National Origin Discrimination
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National origin discrimination involves treating applicants or employees unfavorably because they are from a particular country, because of their ethnicity or accent, or because they appear to be of a certain ethnic background even if they are not. National origin discrimination can also involve people who are married to a person of a certain national origin. Note that this kind of discrimination can still occur in situations where the victim and the person who inflicted the discrimination are the same national origin.
If you feel you have experienced discriminatory behavior or harassment due to your national origin, you have the right to take legal action against the perpetrator, whether they be your employer or coworker. The experienced attorneys at Riggan Law Firm, LLC can effectively assess your case and provide you with professional guidance as you plan your next steps in the legal process.
Examples of Discriminatory Behavior
The law forbids discrimination when it comes to any aspect of employment, including:
- job assignments,
- fringe benefits,
- any other term or condition of employment.
Discrimination and hostile behavior also include harassment, such as offensive or derogatory remarks about a person's national origin, accent, or ethnicity. Harassment is considered illegal when it is so frequent or severe that it creates a hostile or offensive work environment for the employee or when it results in an adverse employment decision, such as the employee being fired or demoted.
Your National Origin Rights as an Employee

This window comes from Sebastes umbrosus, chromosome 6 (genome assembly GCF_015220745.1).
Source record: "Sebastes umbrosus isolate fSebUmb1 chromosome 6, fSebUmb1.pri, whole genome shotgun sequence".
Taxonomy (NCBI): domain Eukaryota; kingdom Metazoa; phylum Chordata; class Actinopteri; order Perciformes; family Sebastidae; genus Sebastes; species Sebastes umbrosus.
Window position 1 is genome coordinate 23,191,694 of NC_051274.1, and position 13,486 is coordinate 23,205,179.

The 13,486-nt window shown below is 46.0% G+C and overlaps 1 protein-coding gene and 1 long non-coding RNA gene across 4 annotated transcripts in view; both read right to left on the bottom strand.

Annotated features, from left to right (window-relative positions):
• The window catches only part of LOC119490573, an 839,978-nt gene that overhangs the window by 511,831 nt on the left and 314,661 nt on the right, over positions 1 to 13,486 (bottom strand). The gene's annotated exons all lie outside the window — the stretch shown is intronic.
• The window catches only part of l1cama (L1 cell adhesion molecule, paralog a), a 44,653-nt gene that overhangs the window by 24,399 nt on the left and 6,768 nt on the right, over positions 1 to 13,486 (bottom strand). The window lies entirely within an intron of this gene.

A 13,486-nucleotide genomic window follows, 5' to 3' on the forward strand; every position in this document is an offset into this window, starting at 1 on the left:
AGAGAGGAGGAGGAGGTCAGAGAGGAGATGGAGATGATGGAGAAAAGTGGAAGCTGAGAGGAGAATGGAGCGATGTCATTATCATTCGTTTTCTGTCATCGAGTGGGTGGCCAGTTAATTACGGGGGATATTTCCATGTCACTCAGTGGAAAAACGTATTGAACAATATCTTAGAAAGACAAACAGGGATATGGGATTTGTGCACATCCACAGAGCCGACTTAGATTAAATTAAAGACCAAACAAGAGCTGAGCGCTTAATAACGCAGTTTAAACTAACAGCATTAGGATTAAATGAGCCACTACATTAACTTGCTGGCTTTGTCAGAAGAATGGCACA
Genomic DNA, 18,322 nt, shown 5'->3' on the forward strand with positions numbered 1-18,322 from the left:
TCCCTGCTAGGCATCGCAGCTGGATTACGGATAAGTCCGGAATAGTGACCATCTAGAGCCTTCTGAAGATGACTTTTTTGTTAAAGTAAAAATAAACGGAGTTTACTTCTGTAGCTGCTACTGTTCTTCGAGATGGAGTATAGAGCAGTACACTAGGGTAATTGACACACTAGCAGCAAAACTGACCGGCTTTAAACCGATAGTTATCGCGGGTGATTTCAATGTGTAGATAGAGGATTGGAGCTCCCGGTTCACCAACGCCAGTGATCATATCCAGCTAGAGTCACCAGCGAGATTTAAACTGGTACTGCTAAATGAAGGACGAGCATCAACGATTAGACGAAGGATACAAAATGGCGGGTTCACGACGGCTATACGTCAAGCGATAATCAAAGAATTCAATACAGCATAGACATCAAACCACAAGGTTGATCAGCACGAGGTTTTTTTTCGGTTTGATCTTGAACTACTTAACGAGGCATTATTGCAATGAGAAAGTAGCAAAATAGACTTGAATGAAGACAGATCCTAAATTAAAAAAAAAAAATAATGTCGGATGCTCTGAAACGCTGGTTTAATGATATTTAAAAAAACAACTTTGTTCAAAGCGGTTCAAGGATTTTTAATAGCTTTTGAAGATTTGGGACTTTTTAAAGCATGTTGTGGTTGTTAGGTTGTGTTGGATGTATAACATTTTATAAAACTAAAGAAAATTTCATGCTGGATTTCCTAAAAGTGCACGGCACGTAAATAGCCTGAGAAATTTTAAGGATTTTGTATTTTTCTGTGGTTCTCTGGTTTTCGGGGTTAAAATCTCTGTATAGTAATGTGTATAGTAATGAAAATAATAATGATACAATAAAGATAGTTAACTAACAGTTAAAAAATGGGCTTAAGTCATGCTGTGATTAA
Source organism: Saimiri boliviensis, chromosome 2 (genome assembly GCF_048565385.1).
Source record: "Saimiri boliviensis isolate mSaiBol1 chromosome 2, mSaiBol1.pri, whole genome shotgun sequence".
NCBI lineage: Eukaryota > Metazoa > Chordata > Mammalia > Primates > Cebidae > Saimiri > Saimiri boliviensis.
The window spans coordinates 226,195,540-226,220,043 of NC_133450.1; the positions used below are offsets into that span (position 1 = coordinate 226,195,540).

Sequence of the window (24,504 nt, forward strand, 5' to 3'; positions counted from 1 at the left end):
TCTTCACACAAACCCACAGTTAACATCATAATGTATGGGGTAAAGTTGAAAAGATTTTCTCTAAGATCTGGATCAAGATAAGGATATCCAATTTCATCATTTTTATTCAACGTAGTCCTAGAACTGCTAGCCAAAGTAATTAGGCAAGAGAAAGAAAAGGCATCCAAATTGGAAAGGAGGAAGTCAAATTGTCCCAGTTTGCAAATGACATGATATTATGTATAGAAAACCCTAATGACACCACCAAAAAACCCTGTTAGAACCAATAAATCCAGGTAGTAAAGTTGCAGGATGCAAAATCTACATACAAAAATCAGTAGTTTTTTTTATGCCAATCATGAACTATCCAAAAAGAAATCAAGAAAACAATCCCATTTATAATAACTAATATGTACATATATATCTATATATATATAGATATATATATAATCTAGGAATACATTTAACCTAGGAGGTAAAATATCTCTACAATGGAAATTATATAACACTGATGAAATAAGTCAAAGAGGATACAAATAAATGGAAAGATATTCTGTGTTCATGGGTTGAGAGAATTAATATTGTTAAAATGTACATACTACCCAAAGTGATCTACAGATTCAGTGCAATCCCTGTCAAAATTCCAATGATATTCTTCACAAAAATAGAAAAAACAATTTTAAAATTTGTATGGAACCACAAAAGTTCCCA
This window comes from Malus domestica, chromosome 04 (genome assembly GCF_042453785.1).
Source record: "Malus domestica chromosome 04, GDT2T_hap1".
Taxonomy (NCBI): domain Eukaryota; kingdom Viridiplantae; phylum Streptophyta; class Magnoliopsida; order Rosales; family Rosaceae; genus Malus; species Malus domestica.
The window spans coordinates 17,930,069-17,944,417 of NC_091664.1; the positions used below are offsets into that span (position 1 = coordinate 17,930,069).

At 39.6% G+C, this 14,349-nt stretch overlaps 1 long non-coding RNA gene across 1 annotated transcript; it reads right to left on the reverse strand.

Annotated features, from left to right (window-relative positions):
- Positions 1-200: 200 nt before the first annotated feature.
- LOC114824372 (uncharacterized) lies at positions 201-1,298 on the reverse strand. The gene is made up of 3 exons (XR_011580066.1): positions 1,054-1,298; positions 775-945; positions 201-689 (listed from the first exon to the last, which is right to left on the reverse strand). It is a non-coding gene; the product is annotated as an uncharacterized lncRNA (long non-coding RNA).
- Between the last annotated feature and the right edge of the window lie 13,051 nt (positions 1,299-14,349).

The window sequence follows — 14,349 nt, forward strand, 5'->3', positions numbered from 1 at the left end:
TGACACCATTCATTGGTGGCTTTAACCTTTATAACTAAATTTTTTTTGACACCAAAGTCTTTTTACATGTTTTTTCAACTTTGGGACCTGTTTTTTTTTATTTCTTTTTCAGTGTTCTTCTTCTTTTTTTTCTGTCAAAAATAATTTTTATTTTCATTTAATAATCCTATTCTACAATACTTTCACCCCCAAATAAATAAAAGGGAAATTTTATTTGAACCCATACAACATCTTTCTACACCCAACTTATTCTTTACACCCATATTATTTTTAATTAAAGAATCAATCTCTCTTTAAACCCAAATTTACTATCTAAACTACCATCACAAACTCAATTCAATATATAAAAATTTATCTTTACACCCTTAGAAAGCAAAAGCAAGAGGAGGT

By law, it is illegal for an employer to use an employment policy or practice that applies to everyone if it has a negative impact on people of a certain national origin and is not job-related or necessary to the operation of the business.
For instance, an employer can only require an employee to speak fluent English if fluency in English is necessary to perform the job effectively. The "English-only rule" is only allowed if speaking only English is needed to ensure the safe or efficient operation of the employer's business and is put in place for nondiscriminatory reasons. Similarly, an employer may not base an employment decision on your foreign accent, unless the accent seriously interferes with your job performance.
The Immigration Reform and Control Act of 1986 (IRCA) establishes that it is illegal for an employer to discriminate with respect to hiring, firing, or recruitment or referral for a fee, based on an individual’s citizenship or immigration status. The law also states that employers also may not refuse to accept lawful documentation that establishes the employment eligibility of an employee, or demand additional documentation beyond what is legally required when verifying employment eligibility based on the employee's national origin or citizenship status. It is the employee's choice which of the acceptable documents to show to verify employment eligibility.
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An employer may not retaliate against you for opposing national origin discrimination or for filing a charge of national origin discrimination with a state or federal agency, such as the Equal Employment Opportunity Commission. An employer also may not retaliate against your for testifying in an investigation, proceeding, or litigation under federal or state national origin discrimination laws.
As is the case with most employment law claims, you have a limited time within which to take legal action based on a discriminatory claim. It will be in your best interests to seek professional legal counsel in your employment case, as a good lawyer can better assess the facts of your case and strategize your plan of action.
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